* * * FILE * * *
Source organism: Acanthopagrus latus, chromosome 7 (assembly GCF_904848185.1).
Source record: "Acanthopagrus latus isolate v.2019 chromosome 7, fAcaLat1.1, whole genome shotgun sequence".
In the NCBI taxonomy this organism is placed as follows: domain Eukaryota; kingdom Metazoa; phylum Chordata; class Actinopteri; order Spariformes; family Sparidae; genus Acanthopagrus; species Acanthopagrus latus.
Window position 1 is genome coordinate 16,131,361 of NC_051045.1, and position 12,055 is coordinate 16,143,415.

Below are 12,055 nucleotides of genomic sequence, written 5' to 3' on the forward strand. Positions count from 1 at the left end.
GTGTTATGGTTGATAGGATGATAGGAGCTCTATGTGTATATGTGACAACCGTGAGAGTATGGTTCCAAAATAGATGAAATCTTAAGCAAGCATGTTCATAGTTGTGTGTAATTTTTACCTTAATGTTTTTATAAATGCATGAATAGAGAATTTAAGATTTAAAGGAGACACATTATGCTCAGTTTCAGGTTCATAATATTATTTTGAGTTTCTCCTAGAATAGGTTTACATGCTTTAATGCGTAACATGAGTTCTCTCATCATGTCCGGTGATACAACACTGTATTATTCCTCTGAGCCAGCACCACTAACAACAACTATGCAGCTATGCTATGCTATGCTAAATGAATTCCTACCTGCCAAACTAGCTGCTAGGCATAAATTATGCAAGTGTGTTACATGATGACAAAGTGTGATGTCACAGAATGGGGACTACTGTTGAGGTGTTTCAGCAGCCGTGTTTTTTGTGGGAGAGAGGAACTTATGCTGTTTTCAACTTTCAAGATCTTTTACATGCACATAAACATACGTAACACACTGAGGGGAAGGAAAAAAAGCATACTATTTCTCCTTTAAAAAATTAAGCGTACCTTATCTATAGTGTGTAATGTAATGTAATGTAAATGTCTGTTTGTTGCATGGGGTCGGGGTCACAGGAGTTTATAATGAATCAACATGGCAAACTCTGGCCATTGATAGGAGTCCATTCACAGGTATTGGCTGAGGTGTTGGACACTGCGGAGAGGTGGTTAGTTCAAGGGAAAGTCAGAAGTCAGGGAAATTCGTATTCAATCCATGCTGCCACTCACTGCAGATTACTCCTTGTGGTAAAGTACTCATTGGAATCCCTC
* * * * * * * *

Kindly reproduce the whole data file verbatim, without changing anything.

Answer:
Source organism: Acanthopagrus latus, chromosome 7 (assembly GCF_904848185.1).
Source record: "Acanthopagrus latus isolate v.2019 chromosome 7, fAcaLat1.1, whole genome shotgun sequence".
In the NCBI taxonomy this organism is placed as follows: domain Eukaryota; kingdom Metazoa; phylum Chordata; class Actinopteri; order Spariformes; family Sparidae; genus Acanthopagrus; species Acanthopagrus latus.
Window position 1 is genome coordinate 16,131,361 of NC_051045.1, and position 12,055 is coordinate 16,143,415.

Below are 12,055 nucleotides of genomic sequence, written 5' to 3' on the forward strand. Positions count from 1 at the left end.
GTGTTATGGTTGATAGGATGATAGGAGCTCTATGTGTATATGTGACAACCGTGAGAGTATGGTTCCAAAATAGATGAAATCTTAAGCAAGCATGTTCATAGTTGTGTGTAATTTTTACCTTAATGTTTTTATAAATGCATGAATAGAGAATTTAAGATTTAAAGGAGACACATTATGCTCAGTTTCAGGTTCATAATATTATTTTGAGTTTCTCCTAGAATAGGTTTACATGCTTTAATGCGTAACATGAGTTCTCTCATCATGTCCGGTGATACAACACTGTATTATTCCTCTGAGCCAGCACCACTAACAACAACTATGCAGCTATGCTATGCTATGCTAAATGAATTCCTACCTGCCAAACTAGCTGCTAGGCATAAATTATGCAAGTGTGTTACATGATGACAAAGTGTGATGTCACAGAATGGGGACTACTGTTGAGGTGTTTCAGCAGCCGTGTTTTTTGTGGGAGAGAGGAACTTATGCTGTTTTCAACTTTCAAGATCTTTTACATGCACATAAACATACGTAACACACTGAGGGGAAGGAAAAAAAGCATACTATTTCTCCTTTAAAAAATTAAGCGTACCTTATCTATAGTGTGTAATGTAATGTAATGTAAATGTCTGTTTGTTGCATGGGGTCGGGGTCACAGGAGTTTATAATGAATCAACATGGCAAACTCTGGCCATTGATAGGAGTCCATTCACAGGTATTGGCTGAGGTGTTGGACACTGCGGAGAGGTGGTTAGTTCAAGGGAAAGTCAGAAGTCAGGGAAATTCGTATTCAATCCATGCTGCCACTCACTGCAGATTACTCCTTGTGGTAAAGTACTCATTGGAATCCCTC